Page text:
Trees cause more pollution than automobiles do.
Last week’s post on east Bristol’s Wain Brook (posts passim) attracted considerable interest on social media amongst local residents with a love of local history and maps.
These interested parties included a member of the original team that put together the online Know Your Place mapping project, who commented further that he’s currently working on a flood mapping project that will include a number of Bristol’s hidden watercourses.
Yesterday another peek over the bridge parapet at Lawrence Hill revealed that there’s now less of the Wain Brook to be seen as the works progress: it can still be seen flowing left to right in the masonry inspection chamber.
However, this hidden watercourse will soon disappear once more beneath the trackbed: and who knows how long will pass before it once more sees the light of day.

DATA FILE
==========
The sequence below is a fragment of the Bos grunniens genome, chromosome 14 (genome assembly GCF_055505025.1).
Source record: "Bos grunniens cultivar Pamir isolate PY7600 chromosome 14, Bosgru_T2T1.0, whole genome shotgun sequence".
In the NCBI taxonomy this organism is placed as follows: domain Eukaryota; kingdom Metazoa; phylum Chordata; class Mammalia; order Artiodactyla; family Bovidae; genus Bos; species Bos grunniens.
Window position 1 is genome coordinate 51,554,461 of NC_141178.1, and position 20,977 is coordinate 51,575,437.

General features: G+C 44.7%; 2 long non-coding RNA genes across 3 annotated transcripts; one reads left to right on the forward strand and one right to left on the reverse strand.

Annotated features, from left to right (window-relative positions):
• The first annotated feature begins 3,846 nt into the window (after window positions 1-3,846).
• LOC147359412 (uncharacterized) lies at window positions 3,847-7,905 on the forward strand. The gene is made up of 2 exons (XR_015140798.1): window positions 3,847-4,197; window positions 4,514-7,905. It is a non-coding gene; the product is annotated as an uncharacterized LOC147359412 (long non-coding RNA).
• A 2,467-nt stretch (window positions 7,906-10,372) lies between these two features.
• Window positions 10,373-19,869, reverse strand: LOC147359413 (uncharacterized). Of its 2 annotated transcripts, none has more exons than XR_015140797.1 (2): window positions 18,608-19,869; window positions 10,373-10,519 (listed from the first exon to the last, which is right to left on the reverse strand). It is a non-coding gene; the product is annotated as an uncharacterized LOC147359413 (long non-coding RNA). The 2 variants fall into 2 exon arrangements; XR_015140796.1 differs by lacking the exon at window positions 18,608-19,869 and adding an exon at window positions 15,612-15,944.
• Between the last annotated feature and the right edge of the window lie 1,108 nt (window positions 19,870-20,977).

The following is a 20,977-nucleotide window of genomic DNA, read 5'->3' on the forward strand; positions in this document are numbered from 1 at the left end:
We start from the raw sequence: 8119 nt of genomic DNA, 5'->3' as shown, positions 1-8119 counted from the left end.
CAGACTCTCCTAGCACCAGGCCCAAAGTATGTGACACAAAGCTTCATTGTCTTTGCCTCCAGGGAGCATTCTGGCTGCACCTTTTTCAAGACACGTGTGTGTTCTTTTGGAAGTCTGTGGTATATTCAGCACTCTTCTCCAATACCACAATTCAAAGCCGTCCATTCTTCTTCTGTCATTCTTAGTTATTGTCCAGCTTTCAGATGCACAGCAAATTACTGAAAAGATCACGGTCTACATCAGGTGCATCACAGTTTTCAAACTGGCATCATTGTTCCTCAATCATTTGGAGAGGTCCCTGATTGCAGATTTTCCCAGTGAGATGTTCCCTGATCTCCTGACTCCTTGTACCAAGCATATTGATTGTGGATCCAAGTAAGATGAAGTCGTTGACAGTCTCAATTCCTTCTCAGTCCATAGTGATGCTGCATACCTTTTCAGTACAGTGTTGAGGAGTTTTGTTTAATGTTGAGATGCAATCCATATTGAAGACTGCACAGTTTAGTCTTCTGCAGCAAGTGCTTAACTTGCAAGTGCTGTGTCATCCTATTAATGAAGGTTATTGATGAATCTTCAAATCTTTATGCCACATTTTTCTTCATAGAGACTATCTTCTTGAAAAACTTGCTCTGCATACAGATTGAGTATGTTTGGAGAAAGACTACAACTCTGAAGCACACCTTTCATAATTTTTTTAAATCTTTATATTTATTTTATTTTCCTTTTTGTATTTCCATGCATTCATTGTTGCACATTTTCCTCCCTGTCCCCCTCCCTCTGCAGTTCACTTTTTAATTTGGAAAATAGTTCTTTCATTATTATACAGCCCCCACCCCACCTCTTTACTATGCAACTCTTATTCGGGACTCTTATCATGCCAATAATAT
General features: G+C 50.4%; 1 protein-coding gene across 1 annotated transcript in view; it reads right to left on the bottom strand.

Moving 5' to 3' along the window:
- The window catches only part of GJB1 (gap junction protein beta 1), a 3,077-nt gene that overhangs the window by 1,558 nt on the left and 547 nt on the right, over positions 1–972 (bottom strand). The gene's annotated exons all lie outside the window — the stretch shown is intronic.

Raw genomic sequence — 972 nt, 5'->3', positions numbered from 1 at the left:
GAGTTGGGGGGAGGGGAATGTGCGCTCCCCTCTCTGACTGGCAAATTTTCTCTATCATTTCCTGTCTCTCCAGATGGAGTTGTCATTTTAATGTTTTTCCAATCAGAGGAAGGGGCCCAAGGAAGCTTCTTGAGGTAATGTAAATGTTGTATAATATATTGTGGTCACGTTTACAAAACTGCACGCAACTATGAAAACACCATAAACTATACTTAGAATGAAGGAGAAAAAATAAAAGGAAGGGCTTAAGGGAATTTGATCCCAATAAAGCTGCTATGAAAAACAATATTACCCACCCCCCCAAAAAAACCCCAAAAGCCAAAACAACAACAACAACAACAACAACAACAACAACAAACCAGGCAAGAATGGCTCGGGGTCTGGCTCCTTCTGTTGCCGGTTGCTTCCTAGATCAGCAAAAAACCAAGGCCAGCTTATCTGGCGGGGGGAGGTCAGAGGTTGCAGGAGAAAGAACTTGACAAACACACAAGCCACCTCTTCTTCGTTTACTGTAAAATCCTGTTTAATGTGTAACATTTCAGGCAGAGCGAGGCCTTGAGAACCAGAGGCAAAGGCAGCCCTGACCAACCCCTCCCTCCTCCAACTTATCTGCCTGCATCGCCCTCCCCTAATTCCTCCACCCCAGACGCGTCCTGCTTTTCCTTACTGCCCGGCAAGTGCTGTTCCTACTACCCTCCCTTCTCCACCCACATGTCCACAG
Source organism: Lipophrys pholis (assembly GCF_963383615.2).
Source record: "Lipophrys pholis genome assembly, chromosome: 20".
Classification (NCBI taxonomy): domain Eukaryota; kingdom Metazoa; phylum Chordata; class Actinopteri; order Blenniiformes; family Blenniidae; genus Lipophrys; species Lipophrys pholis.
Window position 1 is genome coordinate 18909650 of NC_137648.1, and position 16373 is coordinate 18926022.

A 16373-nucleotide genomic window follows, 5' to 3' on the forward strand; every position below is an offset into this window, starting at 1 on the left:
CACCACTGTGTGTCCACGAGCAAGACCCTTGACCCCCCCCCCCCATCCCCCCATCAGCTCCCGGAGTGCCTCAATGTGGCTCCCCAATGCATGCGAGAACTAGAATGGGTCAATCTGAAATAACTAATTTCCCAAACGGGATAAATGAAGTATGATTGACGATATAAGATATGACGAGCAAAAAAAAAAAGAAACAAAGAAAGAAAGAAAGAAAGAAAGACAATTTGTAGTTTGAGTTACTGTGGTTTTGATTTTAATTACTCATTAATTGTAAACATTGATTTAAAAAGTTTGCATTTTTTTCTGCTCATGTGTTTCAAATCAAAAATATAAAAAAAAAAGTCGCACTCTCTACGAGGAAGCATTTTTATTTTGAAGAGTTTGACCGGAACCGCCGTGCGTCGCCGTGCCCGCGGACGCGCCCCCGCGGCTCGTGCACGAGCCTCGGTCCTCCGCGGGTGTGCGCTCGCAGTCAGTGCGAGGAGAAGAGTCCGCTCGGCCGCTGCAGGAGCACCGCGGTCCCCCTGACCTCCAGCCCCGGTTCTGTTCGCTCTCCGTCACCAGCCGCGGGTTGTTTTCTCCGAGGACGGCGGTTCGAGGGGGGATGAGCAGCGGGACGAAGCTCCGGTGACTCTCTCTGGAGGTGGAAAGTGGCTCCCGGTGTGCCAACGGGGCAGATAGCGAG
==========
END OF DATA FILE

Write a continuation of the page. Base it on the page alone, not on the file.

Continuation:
What is the hapless US customs officer featured below going to do when he finds out there’s a Paris in France as well as Texas, an Athens in Greece as well as Georgia and Boston is named after a market town in Lincolnshire in the UK?
No further comment needed. 😀
The “FourTracking” entails increasing the capacity up Filton Bank by replacing the two sets of tracks that were removed between some 35 and 40 years ago. The route up Filton Bank is used by mainline services to both South Wales and the Midlands, as well as by local rail services.